My fellow women, unfortunately, we don’t live in such a city. There exists no blue-print for such a city in our part of the world. Most of us live in cities designed by men for men. And unless more women become women-centric urban planners, developers and designers, unless more women become feminist architects, unless more women are responsible for running our cities, we will not live in cities designed by women for women. We cannot envision a Feminist city at present. And it’s not just in our part of the world that feminist cities don’t exist.

For comparison, here’s an excerpt from a recent book by Leslie Kern, where she’s writing about the city of London:

                Women’s bodies are still often seen as the source or sign of urban problems. Yet the reality is that women are much more likely to suffer from the structure of the city than their male counterparts. The constant, low-grade threat of violence mixed with daily harassment shapes women’s urban lives in countless ways. Sexist myths combined with the everyday barriers that women face in the city remind us that we’re expected to limit our freedom to walk, work, have fun, and take up space. Every time I got off the bus at a distant stop or took a long and winding route home because I worried I was being followed stole my valuable time and energy.

In short, the message is: The city isn’t really for you.

          Leslie Kern, writing about London, in Feminist City: Living in a man-made world

How do you experience your city?

What needs to change about your city?

Please share your experiences in comment section below. 


PS- Nighat Gandhi is a writer and has published four  books, story collections and many articles. She is also a mental health counsellor. She identifies herself as south Asian queer feminist. 

7 comments:

karma yeshe said...

Here in my city i love the fact that more and more women cyclists are on the streets. 30 years ago, we were a rare sight. Unfortunately, we still get harassed. Macho culture is not easy to root out.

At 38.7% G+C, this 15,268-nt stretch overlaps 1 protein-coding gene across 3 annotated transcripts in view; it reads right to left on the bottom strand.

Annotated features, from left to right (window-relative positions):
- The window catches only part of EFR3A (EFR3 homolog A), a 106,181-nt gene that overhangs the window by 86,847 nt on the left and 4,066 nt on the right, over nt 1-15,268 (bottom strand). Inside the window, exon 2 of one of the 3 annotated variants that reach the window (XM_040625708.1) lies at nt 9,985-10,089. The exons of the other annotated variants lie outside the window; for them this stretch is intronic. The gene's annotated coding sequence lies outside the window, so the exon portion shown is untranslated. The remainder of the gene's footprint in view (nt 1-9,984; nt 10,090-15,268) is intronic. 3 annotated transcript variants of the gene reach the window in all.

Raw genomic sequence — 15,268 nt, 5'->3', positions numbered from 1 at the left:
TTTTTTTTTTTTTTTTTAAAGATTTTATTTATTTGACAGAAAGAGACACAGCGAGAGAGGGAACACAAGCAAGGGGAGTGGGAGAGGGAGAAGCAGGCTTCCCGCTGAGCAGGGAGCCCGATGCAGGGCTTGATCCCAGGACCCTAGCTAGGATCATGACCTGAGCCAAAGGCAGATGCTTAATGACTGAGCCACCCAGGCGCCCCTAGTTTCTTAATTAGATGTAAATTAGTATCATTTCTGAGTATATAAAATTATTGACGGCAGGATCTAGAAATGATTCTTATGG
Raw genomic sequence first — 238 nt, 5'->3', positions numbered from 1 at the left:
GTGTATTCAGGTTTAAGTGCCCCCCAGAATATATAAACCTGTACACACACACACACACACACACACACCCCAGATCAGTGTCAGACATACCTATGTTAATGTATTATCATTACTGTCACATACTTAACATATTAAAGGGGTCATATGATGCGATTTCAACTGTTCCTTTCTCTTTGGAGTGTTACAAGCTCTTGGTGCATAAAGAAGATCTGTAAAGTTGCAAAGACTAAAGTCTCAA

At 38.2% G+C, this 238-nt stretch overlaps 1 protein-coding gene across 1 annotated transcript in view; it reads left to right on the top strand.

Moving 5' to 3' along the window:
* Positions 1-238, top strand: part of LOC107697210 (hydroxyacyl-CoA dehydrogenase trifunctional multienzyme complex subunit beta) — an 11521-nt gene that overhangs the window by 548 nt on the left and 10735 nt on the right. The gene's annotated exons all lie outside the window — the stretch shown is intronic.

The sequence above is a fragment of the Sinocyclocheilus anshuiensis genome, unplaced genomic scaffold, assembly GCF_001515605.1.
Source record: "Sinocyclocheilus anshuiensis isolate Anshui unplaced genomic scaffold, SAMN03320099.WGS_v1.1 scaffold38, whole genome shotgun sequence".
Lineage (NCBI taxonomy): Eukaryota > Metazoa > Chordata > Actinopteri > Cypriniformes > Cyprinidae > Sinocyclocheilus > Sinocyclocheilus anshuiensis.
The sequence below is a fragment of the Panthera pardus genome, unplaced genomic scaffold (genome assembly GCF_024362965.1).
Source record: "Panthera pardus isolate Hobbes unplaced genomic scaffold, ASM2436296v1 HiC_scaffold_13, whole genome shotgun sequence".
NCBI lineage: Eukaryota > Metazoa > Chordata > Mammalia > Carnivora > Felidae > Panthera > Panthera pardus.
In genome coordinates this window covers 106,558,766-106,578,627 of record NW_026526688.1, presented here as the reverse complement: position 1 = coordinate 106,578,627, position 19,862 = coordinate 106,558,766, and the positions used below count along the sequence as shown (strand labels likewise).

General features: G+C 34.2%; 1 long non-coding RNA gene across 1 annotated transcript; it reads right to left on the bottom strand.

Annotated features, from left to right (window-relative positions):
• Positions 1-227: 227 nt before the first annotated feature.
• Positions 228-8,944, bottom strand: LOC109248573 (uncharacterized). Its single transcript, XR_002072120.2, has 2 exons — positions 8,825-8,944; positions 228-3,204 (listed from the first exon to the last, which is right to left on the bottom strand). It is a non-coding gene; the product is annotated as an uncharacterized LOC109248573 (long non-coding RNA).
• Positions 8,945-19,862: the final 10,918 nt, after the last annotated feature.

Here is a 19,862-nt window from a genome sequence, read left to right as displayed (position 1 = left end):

rukminidey said...

My city Bangalore is quite gender biased....blatantly as well as subtly...the fact that I am a researcher takes people by surprise ....also the fact that I don't wear ornaments raises brows...I haven't had any terrible experiences, but I have heard of cases of molestation and harrassment.

Dharmesh said...

to imagine a city is to also imagine a world. this world without police & prisons, not just that of the carceral state but also of carceral masculinity, is a world for which we need to build our own spaces as much queer feminist as we wish the city to be. thank you for writing this & such poignant points.

Varsha Agrawal said...

As I live in a small religious city of Banaras, where old and new always lock horns, where at one point you see pandits almost naked on ghats, and where eve teasing for girls wearing short clothes occur daily, these points create validity for my thoughts and make me wonder if we're the only ones thinking about this? You have raised such important and yet such a taken for granted topic. Safety in a city. We should definitely give more thought to this. Well written!

Unknown said...

Never looked at it from a infrastructural and architectural lens! Thanks for the insight!

Anjali sinha said...

प्रिय निघत 
लेख अच्छा लगा।एक ज़रूरी मुद्दे को रुचिकर ढंग से पेश किया है
- अंजलि  

Chandrakala said...

This is very insightful. I must say, I had always thought about how my city is not safe for women, but the idea that most cities are made *by men for men* is something that interested me a lot. I liked it very much! I hope women step forward to make a city that is safe for them, because nobody else will do it for us.